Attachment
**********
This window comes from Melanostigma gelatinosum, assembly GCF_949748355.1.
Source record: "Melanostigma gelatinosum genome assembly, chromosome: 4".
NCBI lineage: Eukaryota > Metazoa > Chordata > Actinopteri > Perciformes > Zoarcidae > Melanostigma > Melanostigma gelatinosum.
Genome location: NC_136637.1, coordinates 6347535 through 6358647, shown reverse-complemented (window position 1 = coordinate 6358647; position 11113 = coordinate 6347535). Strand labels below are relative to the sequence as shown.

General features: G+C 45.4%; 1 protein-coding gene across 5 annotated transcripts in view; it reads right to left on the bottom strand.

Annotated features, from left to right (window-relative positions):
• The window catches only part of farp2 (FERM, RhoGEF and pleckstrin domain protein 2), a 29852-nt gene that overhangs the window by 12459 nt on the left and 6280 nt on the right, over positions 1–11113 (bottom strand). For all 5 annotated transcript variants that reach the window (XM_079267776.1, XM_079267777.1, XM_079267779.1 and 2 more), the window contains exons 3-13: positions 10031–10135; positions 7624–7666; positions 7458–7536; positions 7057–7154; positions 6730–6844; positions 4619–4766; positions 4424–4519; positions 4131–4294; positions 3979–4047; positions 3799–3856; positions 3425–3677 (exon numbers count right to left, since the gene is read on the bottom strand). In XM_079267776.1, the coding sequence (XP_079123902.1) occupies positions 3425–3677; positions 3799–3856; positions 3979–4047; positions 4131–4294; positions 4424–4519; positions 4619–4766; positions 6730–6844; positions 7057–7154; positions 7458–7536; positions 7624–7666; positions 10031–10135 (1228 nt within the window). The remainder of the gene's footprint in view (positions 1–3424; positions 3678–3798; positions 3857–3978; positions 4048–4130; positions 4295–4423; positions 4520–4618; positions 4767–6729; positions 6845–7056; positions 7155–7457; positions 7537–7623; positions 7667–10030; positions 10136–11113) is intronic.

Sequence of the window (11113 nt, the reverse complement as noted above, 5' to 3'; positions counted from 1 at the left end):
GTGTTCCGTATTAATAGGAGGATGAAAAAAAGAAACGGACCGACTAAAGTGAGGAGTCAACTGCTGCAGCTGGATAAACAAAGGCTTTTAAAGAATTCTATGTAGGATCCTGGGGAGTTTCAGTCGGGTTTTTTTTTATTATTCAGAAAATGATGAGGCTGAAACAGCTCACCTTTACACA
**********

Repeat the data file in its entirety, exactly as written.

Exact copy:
This window comes from Melanostigma gelatinosum, assembly GCF_949748355.1.
Source record: "Melanostigma gelatinosum genome assembly, chromosome: 4".
NCBI lineage: Eukaryota > Metazoa > Chordata > Actinopteri > Perciformes > Zoarcidae > Melanostigma > Melanostigma gelatinosum.
Genome location: NC_136637.1, coordinates 6347535 through 6358647, shown reverse-complemented (window position 1 = coordinate 6358647; position 11113 = coordinate 6347535). Strand labels below are relative to the sequence as shown.

General features: G+C 45.4%; 1 protein-coding gene across 5 annotated transcripts in view; it reads right to left on the bottom strand.

Annotated features, from left to right (window-relative positions):
• The window catches only part of farp2 (FERM, RhoGEF and pleckstrin domain protein 2), a 29852-nt gene that overhangs the window by 12459 nt on the left and 6280 nt on the right, over positions 1–11113 (bottom strand). For all 5 annotated transcript variants that reach the window (XM_079267776.1, XM_079267777.1, XM_079267779.1 and 2 more), the window contains exons 3-13: positions 10031–10135; positions 7624–7666; positions 7458–7536; positions 7057–7154; positions 6730–6844; positions 4619–4766; positions 4424–4519; positions 4131–4294; positions 3979–4047; positions 3799–3856; positions 3425–3677 (exon numbers count right to left, since the gene is read on the bottom strand). In XM_079267776.1, the coding sequence (XP_079123902.1) occupies positions 3425–3677; positions 3799–3856; positions 3979–4047; positions 4131–4294; positions 4424–4519; positions 4619–4766; positions 6730–6844; positions 7057–7154; positions 7458–7536; positions 7624–7666; positions 10031–10135 (1228 nt within the window). The remainder of the gene's footprint in view (positions 1–3424; positions 3678–3798; positions 3857–3978; positions 4048–4130; positions 4295–4423; positions 4520–4618; positions 4767–6729; positions 6845–7056; positions 7155–7457; positions 7537–7623; positions 7667–10030; positions 10136–11113) is intronic.

Sequence of the window (11113 nt, the reverse complement as noted above, 5' to 3'; positions counted from 1 at the left end):
GTGTTCCGTATTAATAGGAGGATGAAAAAAAGAAACGGACCGACTAAAGTGAGGAGTCAACTGCTGCAGCTGGATAAACAAAGGCTTTTAAAGAATTCTATGTAGGATCCTGGGGAGTTTCAGTCGGGTTTTTTTTTATTATTCAGAAAATGATGAGGCTGAAACAGCTCACCTTTACACA